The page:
On the 25th May 2018, the General Data Protection Regulation (GDPR) will come in to force across the European Union. In the wake of some high-profile data breaches and court cases surrounding the way personal data is collected and held, this new legislation aims to reconcile the current data protection laws of member states whilst strengthening the individual privacy protections afforded to EU citizens surrounding their personal data.

Any organisations that hold information on individuals will have new responsibilities to take on regarding data protection and need to ensure that they are compliant by this date.

Does this apply to my business?

GDPR covers just about any personal details that a business may hold about individuals from the 28 member states, be it clients or staff. This could just be basic information like a name and address but also covers more sensitive information such as their IP address. If you store data on any individuals in the course of business, you will need to comply with GDPR.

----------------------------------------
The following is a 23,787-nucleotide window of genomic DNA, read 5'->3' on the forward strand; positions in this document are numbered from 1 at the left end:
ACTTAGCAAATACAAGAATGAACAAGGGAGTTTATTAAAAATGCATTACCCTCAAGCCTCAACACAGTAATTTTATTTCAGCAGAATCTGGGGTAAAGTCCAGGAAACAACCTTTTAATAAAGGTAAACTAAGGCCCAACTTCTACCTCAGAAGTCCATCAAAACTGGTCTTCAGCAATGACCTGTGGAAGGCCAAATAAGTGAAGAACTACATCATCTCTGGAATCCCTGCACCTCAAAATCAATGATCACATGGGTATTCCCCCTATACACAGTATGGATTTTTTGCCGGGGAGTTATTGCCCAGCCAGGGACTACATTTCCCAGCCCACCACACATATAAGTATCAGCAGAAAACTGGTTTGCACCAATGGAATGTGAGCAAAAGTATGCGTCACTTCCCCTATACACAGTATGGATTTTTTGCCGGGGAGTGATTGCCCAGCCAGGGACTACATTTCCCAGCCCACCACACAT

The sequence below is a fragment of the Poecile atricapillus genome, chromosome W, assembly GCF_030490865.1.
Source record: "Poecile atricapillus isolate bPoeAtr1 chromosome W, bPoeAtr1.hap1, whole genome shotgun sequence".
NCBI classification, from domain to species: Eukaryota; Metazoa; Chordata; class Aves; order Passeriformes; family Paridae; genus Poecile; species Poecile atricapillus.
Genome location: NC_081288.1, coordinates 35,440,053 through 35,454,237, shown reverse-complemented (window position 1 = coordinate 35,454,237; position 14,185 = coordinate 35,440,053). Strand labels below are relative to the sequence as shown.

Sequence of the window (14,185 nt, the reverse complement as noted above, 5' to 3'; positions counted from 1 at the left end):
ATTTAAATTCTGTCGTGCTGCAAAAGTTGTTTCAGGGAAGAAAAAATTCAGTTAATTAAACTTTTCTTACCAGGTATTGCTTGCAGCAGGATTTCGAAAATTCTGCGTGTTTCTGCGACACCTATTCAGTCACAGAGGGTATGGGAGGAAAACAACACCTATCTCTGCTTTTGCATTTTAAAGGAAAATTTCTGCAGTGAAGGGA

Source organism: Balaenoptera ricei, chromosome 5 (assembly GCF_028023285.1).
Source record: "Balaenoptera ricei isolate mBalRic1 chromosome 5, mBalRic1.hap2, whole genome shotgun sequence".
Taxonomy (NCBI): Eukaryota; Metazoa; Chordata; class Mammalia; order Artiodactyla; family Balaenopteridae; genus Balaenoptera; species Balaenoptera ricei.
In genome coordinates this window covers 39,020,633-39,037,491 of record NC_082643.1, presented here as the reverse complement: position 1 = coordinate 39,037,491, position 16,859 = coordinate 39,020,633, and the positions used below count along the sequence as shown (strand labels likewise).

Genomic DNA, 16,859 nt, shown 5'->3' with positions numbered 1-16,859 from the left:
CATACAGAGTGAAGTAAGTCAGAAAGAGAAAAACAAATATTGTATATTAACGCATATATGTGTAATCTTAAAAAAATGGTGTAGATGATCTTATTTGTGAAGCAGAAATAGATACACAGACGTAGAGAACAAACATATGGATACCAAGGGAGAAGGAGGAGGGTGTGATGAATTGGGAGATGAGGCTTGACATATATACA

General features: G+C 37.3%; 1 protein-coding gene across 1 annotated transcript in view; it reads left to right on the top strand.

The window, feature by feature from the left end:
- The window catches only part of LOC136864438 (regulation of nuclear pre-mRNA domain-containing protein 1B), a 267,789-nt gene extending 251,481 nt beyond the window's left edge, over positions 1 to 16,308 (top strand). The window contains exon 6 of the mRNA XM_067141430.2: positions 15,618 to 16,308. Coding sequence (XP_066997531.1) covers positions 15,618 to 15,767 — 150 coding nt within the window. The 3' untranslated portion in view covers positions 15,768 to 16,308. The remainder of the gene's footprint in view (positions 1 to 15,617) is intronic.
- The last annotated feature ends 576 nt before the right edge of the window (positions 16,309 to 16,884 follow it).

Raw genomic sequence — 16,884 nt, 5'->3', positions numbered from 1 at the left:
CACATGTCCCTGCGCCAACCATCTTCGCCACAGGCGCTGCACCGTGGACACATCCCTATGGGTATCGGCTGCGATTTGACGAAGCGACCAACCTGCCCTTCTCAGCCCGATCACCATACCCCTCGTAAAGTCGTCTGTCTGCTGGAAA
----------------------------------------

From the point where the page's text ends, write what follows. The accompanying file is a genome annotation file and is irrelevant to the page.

To ensure you comply with GDPR there some questions to ask about the data you hold:

  • Do you have legal grounds to hold this data?
  • Why do you hold this data? Is it relevant to your business?
  • Is it properly secured?
  • Did you make it clear to the individual that you were going to collect and hold their data?
  • Are your staff aware and up to date with current Data Protection laws?

GDPR also enshrines several rights for individuals such as ‘the right to be forgotten’ and ‘the right to object to information held’. Individuals may request any information that your business holds on them, so you will need to be aware of these rights and respond within one month to any requests.


If you believe the personal data you hold has been compromised in any way, be it through hacking, theft or otherwise you must notify the authorities within 72 hours. Penalties for breaching the new rules can be as much as up to 4% of an organisation’s annual turnover and larger organisations may also be required to appoint a Data Protection Officer (DPO) to ensure they are compliant.


Some may wonder if this is really all necessary, given that the United Kingdom is scheduled to leave the European Union in the near future. At the time GDPR comes into force, the UK will still be a member of the EU so all UK businesses must comply with the new legislation. However, it is also possible that any future trade deal between the UK and the EU could stipulate compliance with GDPR, so consider it future-proofing for your business.